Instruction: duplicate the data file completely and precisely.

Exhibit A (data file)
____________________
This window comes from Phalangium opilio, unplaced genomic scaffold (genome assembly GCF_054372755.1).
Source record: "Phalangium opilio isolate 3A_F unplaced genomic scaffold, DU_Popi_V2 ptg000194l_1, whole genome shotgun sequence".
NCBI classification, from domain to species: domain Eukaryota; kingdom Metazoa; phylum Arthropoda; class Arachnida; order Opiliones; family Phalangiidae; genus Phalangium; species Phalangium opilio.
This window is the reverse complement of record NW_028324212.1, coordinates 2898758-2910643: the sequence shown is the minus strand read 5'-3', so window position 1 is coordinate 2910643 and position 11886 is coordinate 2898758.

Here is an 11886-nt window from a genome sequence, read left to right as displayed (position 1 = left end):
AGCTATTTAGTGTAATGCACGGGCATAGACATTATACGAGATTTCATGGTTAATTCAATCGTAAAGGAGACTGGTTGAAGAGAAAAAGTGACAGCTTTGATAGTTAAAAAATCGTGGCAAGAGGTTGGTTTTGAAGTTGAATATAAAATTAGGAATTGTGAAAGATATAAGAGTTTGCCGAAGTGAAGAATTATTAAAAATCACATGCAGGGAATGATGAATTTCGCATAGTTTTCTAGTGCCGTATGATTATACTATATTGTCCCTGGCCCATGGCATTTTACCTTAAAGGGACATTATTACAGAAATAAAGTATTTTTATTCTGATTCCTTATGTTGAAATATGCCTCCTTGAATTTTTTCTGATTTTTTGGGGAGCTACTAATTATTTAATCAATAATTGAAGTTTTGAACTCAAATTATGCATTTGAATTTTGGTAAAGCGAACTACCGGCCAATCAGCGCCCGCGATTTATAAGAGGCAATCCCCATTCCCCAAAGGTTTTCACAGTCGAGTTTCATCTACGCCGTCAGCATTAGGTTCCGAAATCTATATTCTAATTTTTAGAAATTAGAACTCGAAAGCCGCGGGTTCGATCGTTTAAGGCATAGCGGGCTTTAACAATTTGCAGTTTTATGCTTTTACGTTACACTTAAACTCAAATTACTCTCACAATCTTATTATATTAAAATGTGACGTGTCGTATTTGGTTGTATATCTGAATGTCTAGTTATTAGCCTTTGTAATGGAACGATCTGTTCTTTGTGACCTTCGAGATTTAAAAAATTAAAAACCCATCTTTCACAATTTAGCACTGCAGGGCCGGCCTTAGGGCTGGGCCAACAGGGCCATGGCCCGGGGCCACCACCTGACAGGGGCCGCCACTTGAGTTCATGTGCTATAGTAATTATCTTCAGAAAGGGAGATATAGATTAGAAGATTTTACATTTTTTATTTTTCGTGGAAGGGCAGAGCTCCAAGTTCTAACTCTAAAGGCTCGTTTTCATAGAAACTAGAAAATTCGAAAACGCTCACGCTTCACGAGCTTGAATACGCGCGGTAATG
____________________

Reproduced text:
This window comes from Phalangium opilio, unplaced genomic scaffold (genome assembly GCF_054372755.1).
Source record: "Phalangium opilio isolate 3A_F unplaced genomic scaffold, DU_Popi_V2 ptg000194l_1, whole genome shotgun sequence".
NCBI classification, from domain to species: domain Eukaryota; kingdom Metazoa; phylum Arthropoda; class Arachnida; order Opiliones; family Phalangiidae; genus Phalangium; species Phalangium opilio.
This window is the reverse complement of record NW_028324212.1, coordinates 2898758-2910643: the sequence shown is the minus strand read 5'-3', so window position 1 is coordinate 2910643 and position 11886 is coordinate 2898758.

Here is an 11886-nt window from a genome sequence, read left to right as displayed (position 1 = left end):
AGCTATTTAGTGTAATGCACGGGCATAGACATTATACGAGATTTCATGGTTAATTCAATCGTAAAGGAGACTGGTTGAAGAGAAAAAGTGACAGCTTTGATAGTTAAAAAATCGTGGCAAGAGGTTGGTTTTGAAGTTGAATATAAAATTAGGAATTGTGAAAGATATAAGAGTTTGCCGAAGTGAAGAATTATTAAAAATCACATGCAGGGAATGATGAATTTCGCATAGTTTTCTAGTGCCGTATGATTATACTATATTGTCCCTGGCCCATGGCATTTTACCTTAAAGGGACATTATTACAGAAATAAAGTATTTTTATTCTGATTCCTTATGTTGAAATATGCCTCCTTGAATTTTTTCTGATTTTTTGGGGAGCTACTAATTATTTAATCAATAATTGAAGTTTTGAACTCAAATTATGCATTTGAATTTTGGTAAAGCGAACTACCGGCCAATCAGCGCCCGCGATTTATAAGAGGCAATCCCCATTCCCCAAAGGTTTTCACAGTCGAGTTTCATCTACGCCGTCAGCATTAGGTTCCGAAATCTATATTCTAATTTTTAGAAATTAGAACTCGAAAGCCGCGGGTTCGATCGTTTAAGGCATAGCGGGCTTTAACAATTTGCAGTTTTATGCTTTTACGTTACACTTAAACTCAAATTACTCTCACAATCTTATTATATTAAAATGTGACGTGTCGTATTTGGTTGTATATCTGAATGTCTAGTTATTAGCCTTTGTAATGGAACGATCTGTTCTTTGTGACCTTCGAGATTTAAAAAATTAAAAACCCATCTTTCACAATTTAGCACTGCAGGGCCGGCCTTAGGGCTGGGCCAACAGGGCCATGGCCCGGGGCCACCACCTGACAGGGGCCGCCACTTGAGTTCATGTGCTATAGTAATTATCTTCAGAAAGGGAGATATAGATTAGAAGATTTTACATTTTTTATTTTTCGTGGAAGGGCAGAGCTCCAAGTTCTAACTCTAAAGGCTCGTTTTCATAGAAACTAGAAAATTCGAAAACGCTCACGCTTCACGAGCTTGAATACGCGCGGTAATG